Anti-Flag's Chris #2: The 10 Records That Changed My Life

Chris #2 from Anti-Flag
(Image credit: Getty Images)

Since joining Anti-Flag in 1999, Chris #2 has led the Pittsburgh punks in bellowing out their liberal, life-affirming, politically-driven anthems around the world. So it’s no surprise that some of his favourite records come from the world of US punk and hardcore. In the run up to the release of Anti-Flag’s tenth studio album American Fall, we caught up with Chris to talk about the albums that shaped him into who he is today. There’s also MC Hammer…

The first album I ever bought was…

MC Hammer – Please Hammer, Don’t Hurt ‘Em (Capitol, 1990)

“It was not as life-changing as you might expect, it just reaffirmed to me that I love the song Too Legit To Quit! I always loved music, I wanted to be around music, and I was in the mall trying to convince my mother to allow me to go to the store. It was literally the first thing I saw in a bin full of cassettes. It was probably the discount bin for a dollar and she let me buy it.”

My favourite album artwork is…

Dead Kennedys – Bedtime For Democracy (Alternative Tentacles, 1986)

“This has been a huge influence my life, and has extrapolated into the Anti-Flag world pretty heavily. It was my first interaction with sitting down, listening to music, and having a piece to hold and go through that was more than just the lyrics. The record came with a newspaper called Fuck Facts and it was like their take on what was happening in the world. I remember listening to it over and over again and having something to do while listening to it.”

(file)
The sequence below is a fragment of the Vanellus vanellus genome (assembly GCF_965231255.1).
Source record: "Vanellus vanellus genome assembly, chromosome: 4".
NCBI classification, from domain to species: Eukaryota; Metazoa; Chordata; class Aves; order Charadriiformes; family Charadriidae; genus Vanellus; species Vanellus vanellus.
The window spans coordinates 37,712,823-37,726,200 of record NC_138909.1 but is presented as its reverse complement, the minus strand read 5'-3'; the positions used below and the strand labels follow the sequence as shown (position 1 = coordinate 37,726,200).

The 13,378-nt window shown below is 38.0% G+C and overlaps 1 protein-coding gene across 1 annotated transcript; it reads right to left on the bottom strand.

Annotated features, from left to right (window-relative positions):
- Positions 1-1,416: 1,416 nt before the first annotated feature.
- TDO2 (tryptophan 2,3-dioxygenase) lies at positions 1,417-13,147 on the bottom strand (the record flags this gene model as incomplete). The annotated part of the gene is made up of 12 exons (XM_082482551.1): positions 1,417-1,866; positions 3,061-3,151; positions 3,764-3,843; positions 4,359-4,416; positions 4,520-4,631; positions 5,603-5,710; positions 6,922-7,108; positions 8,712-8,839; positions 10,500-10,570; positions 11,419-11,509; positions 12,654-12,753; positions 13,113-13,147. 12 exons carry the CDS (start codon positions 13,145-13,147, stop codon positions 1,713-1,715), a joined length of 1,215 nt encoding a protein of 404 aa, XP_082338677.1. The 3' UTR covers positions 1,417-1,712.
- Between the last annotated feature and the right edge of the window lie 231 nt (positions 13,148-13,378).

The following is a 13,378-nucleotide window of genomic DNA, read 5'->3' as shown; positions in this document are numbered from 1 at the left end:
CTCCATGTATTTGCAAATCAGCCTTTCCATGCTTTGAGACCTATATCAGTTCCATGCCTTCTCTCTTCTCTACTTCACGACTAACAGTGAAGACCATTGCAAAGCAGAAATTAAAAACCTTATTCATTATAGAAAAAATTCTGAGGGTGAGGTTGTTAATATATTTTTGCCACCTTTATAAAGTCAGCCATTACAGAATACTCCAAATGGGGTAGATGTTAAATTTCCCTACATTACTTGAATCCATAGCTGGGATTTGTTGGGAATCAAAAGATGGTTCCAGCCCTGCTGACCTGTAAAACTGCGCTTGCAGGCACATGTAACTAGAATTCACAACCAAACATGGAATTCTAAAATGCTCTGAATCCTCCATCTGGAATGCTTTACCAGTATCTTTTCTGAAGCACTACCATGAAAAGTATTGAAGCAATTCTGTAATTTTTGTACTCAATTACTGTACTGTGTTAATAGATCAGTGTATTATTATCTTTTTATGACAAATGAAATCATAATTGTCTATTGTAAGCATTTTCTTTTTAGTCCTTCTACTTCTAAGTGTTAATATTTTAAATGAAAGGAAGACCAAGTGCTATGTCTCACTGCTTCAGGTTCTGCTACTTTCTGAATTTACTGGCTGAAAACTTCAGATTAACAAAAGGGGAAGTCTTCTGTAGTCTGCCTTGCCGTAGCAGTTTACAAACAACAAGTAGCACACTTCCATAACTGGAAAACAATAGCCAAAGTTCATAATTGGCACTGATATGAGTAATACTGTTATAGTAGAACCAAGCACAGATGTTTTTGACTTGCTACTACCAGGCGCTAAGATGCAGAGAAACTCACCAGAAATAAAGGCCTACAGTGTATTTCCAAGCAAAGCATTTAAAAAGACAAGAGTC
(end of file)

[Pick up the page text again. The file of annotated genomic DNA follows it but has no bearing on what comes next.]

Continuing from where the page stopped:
The album I wish I made is…

Green Day – Dookie (Reprise, 1994)

“On some level, Dookie is what inspired all of this. That’s the record I wish I’d made because it made me actually believe that I could make records. I grew up kind of in hip-hop, my brother was always at odds with the law, I heard the song Fuck Tha Police by NWA when I was nine years old, and that was a really politicising moment for me because I hated cops and here was this song that gave me a place to put that anger in to. But at no point did I think I could make commentary like that. I had a cousin who was really up on punk stuff and introduced me to Bad Religion and the first Dead Kennedys records, and those all seemed so fast and so good, there’s no way I could do that. Then Green Day came out and the kid on the TV had pimples on his face, and so did I, and he was only playing an A chord for the song! It really resonated with me.”

The album that reminds me of school is…

NOFX – S&M Airlines (Epitaph, 1989)

“In middle school I was listening to this record religiously. I was looking for any music that didn’t feel fake and I was immediately drawn to the punk rock that was happening at the time. You listen to Green Day and find out they’re from the Bay Area, then you find out about Fat Wreck Chords and that’s how it went. It was a lineage that was being passed down over and over again. It has less to do with what bands themselves did to me as it was the collective scene that was happening at the time in the early ‘90s.”

The album that inspires me the most is…

The Clash – London Calling (1979, CBS Records)

“It’s a great demonstrator of not giving a fuck about what the pre-conceived notion of your art is going to be. There’s no greater example of that than going from the track London Calling to Brand New Cadillac, which when you’re a punk kid in 1979 and you hear that one-two punch, you’re going to be made uncomfortable immediately. I take a lot of inspiration from that, it’s a constant for sure.”